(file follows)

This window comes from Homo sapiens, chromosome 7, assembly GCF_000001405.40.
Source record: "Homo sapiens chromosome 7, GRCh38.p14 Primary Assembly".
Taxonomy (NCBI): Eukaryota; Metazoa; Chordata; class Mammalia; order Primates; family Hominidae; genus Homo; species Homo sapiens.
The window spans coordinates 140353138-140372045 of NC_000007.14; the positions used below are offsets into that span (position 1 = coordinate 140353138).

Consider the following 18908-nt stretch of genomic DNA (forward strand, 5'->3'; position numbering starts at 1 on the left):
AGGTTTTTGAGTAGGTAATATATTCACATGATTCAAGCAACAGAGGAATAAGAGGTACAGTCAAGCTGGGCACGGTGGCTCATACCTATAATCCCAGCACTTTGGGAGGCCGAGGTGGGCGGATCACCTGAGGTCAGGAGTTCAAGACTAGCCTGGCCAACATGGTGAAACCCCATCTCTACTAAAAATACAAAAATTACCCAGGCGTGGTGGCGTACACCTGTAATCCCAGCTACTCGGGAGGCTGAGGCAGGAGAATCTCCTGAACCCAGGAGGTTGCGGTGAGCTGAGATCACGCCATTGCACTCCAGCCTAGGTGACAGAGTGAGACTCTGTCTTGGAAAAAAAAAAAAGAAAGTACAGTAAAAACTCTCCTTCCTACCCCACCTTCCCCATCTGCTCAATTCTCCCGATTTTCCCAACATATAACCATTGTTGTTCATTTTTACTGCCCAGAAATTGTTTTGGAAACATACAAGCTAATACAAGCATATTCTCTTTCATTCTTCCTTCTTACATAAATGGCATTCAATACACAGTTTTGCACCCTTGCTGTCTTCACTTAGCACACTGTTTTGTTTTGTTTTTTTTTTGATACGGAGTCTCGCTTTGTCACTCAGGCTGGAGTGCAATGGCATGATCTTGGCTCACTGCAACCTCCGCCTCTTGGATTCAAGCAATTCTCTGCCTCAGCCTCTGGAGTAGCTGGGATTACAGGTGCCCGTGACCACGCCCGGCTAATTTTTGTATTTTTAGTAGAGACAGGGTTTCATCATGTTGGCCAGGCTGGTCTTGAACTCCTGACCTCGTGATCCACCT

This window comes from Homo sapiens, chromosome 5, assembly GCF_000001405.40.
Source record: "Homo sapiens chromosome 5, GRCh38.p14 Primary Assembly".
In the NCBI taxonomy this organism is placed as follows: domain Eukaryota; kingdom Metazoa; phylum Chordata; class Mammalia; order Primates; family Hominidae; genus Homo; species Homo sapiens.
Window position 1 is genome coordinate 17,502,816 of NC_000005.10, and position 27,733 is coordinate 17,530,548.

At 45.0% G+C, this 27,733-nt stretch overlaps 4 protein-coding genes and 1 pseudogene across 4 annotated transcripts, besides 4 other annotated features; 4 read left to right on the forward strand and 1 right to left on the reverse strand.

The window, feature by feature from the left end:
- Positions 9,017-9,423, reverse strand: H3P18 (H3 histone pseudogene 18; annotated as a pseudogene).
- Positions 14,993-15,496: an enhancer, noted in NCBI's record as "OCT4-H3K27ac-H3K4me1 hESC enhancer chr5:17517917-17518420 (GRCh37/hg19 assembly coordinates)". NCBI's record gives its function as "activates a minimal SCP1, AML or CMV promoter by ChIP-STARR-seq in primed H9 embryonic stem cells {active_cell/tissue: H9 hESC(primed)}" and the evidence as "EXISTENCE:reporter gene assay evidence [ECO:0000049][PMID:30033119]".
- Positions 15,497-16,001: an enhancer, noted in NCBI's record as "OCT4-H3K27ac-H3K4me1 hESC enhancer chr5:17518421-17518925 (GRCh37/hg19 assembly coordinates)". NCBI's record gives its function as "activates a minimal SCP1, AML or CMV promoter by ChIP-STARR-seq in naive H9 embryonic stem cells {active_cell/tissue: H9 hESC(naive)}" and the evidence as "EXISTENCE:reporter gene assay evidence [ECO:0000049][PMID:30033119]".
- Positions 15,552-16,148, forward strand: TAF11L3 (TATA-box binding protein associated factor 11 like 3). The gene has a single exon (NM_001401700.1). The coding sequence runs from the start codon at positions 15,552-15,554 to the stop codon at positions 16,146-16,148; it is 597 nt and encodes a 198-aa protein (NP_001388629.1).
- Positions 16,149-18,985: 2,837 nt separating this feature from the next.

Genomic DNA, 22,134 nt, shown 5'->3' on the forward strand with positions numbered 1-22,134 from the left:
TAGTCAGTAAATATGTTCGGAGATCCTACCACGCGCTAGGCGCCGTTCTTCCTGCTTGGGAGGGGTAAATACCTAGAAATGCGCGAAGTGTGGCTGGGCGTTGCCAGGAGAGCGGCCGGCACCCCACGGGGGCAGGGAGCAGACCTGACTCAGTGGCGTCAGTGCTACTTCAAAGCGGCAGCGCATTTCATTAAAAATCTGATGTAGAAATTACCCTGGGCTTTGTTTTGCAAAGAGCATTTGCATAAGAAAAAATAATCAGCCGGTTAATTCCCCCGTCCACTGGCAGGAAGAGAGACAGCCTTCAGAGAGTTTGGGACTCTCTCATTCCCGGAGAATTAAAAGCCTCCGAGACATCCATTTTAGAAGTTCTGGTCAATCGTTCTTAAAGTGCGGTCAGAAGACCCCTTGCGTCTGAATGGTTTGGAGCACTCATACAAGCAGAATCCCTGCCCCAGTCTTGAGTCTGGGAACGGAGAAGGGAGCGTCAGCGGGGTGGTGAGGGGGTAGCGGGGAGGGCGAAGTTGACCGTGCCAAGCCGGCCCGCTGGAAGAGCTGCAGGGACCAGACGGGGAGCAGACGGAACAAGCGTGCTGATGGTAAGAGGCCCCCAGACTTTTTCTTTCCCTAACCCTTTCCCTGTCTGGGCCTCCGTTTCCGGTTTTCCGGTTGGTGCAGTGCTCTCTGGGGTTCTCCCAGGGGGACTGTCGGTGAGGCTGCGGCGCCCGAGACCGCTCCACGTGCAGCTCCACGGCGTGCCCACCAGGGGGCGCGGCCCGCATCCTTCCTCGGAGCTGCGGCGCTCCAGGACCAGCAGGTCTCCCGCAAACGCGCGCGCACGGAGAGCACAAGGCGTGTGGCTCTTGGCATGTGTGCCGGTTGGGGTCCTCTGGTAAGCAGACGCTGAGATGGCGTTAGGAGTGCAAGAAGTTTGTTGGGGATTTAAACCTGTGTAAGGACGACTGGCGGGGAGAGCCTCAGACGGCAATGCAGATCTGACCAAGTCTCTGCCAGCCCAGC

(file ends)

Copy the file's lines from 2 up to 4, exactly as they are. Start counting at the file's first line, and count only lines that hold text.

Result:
Source record: "Homo sapiens chromosome 7, GRCh38.p14 Primary Assembly".
Taxonomy (NCBI): Eukaryota; Metazoa; Chordata; class Mammalia; order Primates; family Hominidae; genus Homo; species Homo sapiens.
The window spans coordinates 140353138-140372045 of NC_000007.14; the positions used below are offsets into that span (position 1 = coordinate 140353138).